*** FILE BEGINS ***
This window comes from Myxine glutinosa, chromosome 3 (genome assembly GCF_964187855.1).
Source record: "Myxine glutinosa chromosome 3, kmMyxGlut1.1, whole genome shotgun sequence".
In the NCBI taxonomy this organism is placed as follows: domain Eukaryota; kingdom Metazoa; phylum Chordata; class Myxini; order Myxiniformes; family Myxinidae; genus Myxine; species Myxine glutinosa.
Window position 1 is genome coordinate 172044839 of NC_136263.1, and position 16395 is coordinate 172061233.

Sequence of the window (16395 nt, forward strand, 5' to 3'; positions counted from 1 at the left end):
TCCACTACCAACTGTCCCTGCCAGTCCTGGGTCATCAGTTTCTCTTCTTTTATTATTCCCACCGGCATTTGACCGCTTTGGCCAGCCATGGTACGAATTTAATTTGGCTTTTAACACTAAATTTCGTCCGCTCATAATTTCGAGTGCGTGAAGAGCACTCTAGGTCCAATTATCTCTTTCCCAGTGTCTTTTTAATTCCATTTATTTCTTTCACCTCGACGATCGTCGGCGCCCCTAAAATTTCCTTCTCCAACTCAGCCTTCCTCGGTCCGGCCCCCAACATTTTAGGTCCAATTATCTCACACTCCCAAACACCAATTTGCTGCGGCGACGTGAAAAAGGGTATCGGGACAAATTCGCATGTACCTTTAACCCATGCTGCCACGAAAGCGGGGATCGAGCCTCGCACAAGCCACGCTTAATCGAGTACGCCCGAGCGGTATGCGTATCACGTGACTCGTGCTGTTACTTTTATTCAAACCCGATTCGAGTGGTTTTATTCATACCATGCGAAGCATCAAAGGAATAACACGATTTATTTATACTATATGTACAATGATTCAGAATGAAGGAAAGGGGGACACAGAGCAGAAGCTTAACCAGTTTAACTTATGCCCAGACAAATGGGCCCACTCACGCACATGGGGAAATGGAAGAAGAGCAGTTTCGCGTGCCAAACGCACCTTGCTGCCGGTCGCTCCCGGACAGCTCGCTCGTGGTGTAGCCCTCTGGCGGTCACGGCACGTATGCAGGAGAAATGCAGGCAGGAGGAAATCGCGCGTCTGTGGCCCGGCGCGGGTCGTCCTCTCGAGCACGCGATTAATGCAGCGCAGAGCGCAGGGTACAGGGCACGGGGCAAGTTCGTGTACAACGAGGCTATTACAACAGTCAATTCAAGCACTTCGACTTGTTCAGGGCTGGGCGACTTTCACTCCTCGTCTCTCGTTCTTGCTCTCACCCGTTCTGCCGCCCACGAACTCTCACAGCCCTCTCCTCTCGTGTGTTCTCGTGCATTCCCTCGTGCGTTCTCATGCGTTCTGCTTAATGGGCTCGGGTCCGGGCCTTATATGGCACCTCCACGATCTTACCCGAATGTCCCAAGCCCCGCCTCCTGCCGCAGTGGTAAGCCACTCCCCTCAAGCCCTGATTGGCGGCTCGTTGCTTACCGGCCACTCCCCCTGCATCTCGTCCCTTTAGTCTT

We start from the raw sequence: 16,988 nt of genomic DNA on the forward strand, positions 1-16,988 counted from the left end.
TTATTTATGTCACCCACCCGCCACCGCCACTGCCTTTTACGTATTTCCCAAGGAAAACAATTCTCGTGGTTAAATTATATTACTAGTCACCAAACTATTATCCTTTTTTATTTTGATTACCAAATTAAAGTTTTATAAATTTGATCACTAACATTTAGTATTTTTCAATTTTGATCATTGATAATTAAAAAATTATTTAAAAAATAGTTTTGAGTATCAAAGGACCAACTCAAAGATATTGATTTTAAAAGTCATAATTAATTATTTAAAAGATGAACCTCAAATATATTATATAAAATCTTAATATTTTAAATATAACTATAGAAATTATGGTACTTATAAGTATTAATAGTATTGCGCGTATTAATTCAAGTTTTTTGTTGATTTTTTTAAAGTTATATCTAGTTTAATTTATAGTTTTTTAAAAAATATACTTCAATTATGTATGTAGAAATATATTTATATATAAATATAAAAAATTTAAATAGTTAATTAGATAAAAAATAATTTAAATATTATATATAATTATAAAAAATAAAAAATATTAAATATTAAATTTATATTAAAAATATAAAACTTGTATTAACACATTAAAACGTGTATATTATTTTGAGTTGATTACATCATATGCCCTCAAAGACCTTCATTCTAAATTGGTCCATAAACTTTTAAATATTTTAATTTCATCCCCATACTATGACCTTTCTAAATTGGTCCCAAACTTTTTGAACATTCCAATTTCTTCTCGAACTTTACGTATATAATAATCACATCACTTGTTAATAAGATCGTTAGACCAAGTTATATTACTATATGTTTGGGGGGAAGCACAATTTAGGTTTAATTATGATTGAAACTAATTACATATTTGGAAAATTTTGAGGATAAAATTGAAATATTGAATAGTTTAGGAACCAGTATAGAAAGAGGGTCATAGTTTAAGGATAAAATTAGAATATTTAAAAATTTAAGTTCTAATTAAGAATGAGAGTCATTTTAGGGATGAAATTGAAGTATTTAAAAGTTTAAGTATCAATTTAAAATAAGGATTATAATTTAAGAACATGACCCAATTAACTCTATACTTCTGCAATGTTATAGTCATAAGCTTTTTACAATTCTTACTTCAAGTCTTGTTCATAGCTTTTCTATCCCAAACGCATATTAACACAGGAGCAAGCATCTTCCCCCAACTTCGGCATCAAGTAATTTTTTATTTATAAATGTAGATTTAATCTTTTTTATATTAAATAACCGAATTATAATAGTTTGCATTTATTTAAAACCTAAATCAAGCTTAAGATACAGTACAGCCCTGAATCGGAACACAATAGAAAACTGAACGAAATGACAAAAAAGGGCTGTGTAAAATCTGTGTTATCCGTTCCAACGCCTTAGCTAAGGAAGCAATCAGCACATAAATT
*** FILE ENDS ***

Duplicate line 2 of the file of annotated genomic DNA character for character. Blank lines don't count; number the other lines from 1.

Source record: "Myxine glutinosa chromosome 3, kmMyxGlut1.1, whole genome shotgun sequence".